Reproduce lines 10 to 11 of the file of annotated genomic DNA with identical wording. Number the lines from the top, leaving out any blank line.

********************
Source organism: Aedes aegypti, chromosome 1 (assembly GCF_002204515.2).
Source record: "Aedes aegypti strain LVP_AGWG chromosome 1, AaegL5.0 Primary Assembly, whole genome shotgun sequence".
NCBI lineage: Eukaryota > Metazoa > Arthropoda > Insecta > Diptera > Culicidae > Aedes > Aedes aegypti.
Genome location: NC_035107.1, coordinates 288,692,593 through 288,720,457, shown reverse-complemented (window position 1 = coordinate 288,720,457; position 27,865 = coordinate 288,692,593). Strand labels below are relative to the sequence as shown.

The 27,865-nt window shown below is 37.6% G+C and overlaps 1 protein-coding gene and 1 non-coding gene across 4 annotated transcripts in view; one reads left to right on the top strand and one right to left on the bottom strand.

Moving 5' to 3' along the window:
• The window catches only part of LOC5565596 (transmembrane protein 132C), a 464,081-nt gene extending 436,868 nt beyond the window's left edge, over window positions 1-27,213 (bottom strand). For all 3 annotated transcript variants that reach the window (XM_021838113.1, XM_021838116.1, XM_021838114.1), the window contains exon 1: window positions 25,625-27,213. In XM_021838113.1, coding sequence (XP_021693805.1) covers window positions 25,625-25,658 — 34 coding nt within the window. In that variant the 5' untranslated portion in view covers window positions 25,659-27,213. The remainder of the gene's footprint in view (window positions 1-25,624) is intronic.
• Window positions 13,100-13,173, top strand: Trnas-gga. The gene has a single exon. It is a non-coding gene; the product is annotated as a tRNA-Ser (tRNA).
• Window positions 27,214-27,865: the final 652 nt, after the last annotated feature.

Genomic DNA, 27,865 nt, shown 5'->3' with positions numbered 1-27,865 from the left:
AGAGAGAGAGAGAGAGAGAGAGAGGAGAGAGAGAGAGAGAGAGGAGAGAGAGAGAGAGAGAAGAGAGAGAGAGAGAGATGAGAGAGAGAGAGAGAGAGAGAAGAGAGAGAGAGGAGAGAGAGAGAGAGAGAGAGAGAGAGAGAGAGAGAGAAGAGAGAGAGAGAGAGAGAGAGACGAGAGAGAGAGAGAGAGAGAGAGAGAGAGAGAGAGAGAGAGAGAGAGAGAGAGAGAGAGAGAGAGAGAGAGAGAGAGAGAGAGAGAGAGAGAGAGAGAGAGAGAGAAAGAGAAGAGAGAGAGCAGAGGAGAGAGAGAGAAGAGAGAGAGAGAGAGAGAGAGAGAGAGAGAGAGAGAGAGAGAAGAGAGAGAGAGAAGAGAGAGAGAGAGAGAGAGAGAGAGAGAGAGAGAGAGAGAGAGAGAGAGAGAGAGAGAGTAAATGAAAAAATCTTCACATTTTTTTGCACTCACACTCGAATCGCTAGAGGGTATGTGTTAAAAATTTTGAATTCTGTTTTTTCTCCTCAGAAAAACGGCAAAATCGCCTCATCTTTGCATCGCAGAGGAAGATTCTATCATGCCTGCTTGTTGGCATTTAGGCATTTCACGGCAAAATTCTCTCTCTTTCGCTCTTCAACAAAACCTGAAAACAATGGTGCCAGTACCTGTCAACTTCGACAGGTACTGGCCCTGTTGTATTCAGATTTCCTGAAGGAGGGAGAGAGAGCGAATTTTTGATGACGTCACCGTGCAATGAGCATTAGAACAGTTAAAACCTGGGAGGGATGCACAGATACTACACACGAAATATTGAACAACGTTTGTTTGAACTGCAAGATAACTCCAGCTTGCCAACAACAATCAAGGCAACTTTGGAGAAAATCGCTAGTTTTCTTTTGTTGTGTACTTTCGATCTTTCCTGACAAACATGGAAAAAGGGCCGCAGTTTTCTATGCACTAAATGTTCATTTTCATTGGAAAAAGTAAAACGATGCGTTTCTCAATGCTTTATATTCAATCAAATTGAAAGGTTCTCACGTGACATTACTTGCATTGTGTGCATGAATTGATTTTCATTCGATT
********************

Genomic DNA, 27,865 nt, shown 5'->3' with positions numbered 1-27,865 from the left:
AGAGAGAGAGAGAGAGAGAGAGAGGAGAGAGAGAGAGAGAGAGGAGAGAGAGAGAGAGAGAAGAGAGAGAGAGAGAGATGAGAGAGAGAGAGAGAGAGAGAAGAGAGAGAGAGGAGAGAGAGAGAGAGAGAGAGAGAGAGAGAGAGAGAGAAGAGAGAGAGAGAGAGAGAGAGACGAGAGAGAGAGAGAGAGAGAGAGAGAGAGAGAGAGAGAGAGAGAGAGAGAGAGAGAGAGAGAGAGAGAGAGAGAGAGAGAGAGAGAGAGAGAGAGAGAGAGAGAGAAAGAGAAGAGAGAGAGCAGAGGAGAGAGAGAGAAGAGAGAGAGAGAGAGAGAGAGAGAGAGAGAGAGAGAGAGAGAAGAGAGAGAGAGAAGAGAGAGAGAGAGAGAGAGAGAGAGAGAGAGAGAGAGAGAGAGAGAGAGAGAGAGAGAGTAAATGAAAAAATCTTCACATTTTTTTGCACTCACACTCGAATCGCTAGAGGGTATGTGTTAAAAATTTTGAATTCTGTTTTTTCTCCTCAGAAAAACGGCAAAATCGCCTCATCTTTGCATCGCAGAGGAAGATTCTATCATGCCTGCTTGTTGGCATTTAGGCATTTCACGGCAAAATTCTCTCTCTTTCGCTCTTCAACAAAACCTGAAAACAATGGTGCCAGTACCTGTCAACTTCGACAGGTACTGGCCCTGTTGTATTCAGATTTCCTGAAGGAGGGAGAGAGAGCGAATTTTTGATGACGTCACCGTGCAATGAGCATTAGAACAGTTAAAACCTGGGAGGGATGCACAGATACTACACACGAAATATTGAACAACGTTTGTTTGAACTGCAAGATAACTCCAGCTTGCCAACAACAATCAAGGCAACTTTGGAGAAAATCGCTAGTTTTCTTTTGTTGTGTACTTTCGATCTTTCCTGACAAACATGGAAAAAGGGCCGCAGTTTTCTATGCACTAAATGTTCATTTTCATTGGAAAAAGTAAAACGATGCGTTTCTCAATGCTTTATATTCAATCAAATTGAAAGGTTCTCACGTGACATTACTTGCATTGTGTGCATGAATTGATTTTCATTCGATT